16

I have few functions defined in this fashion:

function f {
  read and process $1
  ...
  echo $result
}

I want to compose them together so that invocation would look like f | g | h.

What idiom shoud I use to convert function working on arguments to one reading arguments from stdin? Is it possible to read pairs, tuples of arguments from stream without need to escape them (e.g. null terminating)?

  • Either you want something like h(g(f(...))) or each of the functions reads from standard input (read x; ...) and writes to standard output (echo ...). – vonbrand Feb 8 '14 at 0:22
18

One potential approach would be to put a while...read construct inside your functions which would process any data that came into the function through STDIN, operate on it, and then emit the resulting data back out via STDOUT.

function X {
  while read data; do
    ...process...
  done
}

Care will need to be spent with how you configure your while ..read.. components since they'll be highly dependent on the types of data they'll be able to reliably consume. There may be an optimal configuration that you can come up with.

Example

$ logF() { while read data; do echo "[F:$(date +"%D %T")] $data"; done; }
$ logG() { while read data; do echo "G:$data";                    done; }
$ logH() { while read data; do echo "H:$data";                    done; }

Here's each function by itself.

$ echo "hi" | logF
[F:02/07/14 20:01:11] hi

$ echo "hi" | logG
G:hi

$ echo "hi" | logH
H:hi

Here they are when we use them together.

$ echo "hi" | logF | logG | logH
H:G:[F:02/07/14 19:58:18] hi

$ echo -e "hi\nbye" | logF | logG | logH
H:G:[F:02/07/14 19:58:22] hi
H:G:[F:02/07/14 19:58:22] bye

They can take various styles of input.

#-- ex. #1
$ cat <<<"some string of nonsense" | logF | logG | logH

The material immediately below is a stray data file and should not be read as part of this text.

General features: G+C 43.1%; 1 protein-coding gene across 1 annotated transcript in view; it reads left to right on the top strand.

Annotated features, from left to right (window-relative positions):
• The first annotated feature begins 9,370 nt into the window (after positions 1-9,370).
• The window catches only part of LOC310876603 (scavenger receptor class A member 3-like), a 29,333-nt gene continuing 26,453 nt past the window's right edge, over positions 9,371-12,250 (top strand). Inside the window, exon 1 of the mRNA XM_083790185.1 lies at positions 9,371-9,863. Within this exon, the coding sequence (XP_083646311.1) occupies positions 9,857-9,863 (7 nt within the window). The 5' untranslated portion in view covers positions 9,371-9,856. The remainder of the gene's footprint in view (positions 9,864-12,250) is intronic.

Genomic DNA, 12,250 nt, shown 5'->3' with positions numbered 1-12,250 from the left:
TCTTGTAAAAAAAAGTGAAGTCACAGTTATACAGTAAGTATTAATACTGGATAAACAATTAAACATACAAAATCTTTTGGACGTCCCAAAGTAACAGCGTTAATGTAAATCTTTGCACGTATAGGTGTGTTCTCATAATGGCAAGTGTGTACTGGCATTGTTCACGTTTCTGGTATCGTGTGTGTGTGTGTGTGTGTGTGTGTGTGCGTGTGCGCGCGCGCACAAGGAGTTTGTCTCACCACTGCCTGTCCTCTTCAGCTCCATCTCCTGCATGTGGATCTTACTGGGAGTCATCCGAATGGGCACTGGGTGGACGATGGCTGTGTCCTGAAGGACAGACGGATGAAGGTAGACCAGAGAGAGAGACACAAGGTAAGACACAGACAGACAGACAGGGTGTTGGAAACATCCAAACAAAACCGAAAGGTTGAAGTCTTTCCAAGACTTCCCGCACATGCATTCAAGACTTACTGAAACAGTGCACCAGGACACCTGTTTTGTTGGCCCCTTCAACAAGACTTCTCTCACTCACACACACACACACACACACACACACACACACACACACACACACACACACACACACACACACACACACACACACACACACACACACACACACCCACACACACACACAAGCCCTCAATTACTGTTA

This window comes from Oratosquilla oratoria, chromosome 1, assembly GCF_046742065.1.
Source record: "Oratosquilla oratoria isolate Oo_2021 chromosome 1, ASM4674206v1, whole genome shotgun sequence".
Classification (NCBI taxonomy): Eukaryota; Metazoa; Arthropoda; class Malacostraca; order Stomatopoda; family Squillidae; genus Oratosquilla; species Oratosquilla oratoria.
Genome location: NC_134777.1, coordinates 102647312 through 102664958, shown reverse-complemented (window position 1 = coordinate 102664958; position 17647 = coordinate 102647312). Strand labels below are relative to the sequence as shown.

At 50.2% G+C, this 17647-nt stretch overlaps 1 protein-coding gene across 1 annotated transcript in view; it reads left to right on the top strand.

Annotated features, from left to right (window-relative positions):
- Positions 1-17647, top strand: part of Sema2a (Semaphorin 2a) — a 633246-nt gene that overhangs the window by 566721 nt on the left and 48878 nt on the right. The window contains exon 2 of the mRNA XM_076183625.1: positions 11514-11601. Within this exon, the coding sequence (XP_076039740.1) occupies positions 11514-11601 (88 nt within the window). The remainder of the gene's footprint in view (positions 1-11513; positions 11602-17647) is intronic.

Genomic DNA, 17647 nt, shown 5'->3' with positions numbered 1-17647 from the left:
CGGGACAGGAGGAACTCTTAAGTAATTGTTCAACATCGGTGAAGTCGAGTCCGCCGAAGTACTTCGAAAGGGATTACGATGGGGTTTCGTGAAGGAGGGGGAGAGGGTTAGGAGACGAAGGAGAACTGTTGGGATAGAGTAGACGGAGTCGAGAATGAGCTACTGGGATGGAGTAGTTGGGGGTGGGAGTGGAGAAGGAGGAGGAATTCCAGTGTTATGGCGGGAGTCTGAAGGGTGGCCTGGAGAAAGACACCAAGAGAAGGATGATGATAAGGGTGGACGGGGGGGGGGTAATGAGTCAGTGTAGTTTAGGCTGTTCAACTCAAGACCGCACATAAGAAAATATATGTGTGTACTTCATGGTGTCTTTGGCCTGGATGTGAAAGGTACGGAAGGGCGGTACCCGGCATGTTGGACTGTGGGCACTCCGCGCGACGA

H:G:[F:02/07/14 20:03:47] some string of nonsense

#-- ex. #2    
$ (logF | logG | logH) <<<"Here comes another string."
H:G:[F:02/07/14 20:04:46] Here comes another string.

#-- ex. #3
$ (logF | logG | logH)
Look I can even
H:G:[F:02/07/14 20:05:19] Look I can even
type to it
H:G:[F:02/07/14 20:05:23] type to it
live
H:G:[F:02/07/14 20:05:25] live
via STDIN
H:G:[F:02/07/14 20:05:29] via STDIN
..type Ctrl + D to stop..

#-- ex. #4
$ seq 5 | logF | logG | logH
H:G:[F:02/07/14 20:07:40] 1
H:G:[F:02/07/14 20:07:40] 2
H:G:[F:02/07/14 20:07:40] 3
H:G:[F:02/07/14 20:07:40] 4
H:G:[F:02/07/14 20:07:40] 5

#-- ex. #5
$ (logF | logG | logH) < <(seq 2)
H:G:[F:02/07/14 20:15:17] 1
H:G:[F:02/07/14 20:15:17] 2
4

As an addendum to slm's answer, I did some experimenting with null-separated tuples as function arguments:

$ sayTuple() { 
    IFS= read -r -d $'\0' d1
    IFS= read -r -d $'\0' d2
    echo "sayTuple: -$d1- -$d2-"
}

Notes: sayTuple twice reads a null-terminated record -d $'\0' handling any space surrounding input IFS=. echo back records surrounded by -

Result shows it correctly handles null-terminated input containing \n and \t:

$ printf "%s\0%s\0" "Hello " $' Brave\n\tWorld' | sayTuple 
sayTuple: -Hello - - Brave
        World-

Please add suggestions for improvement in comments, it's an interesting topic.

  • +1 like your idea. We could put a loop inside instead which would allow it to take arbitrary #'s of args. sayTuple() { arr=() ; while IFS= read -r -d $'\0' arg; do arr+="$arg"; done; echo "sayTuple: ${arr[@]}"; }. – slm Feb 9 '14 at 15:51
  • Seems like you should be able to do a IFS= read -r -d $'\0' -a arg but I couldn't get this to work. This would allow for the removal of the while, which seems unnecessary, but was the only pattern I could get to work. – slm Feb 9 '14 at 15:53

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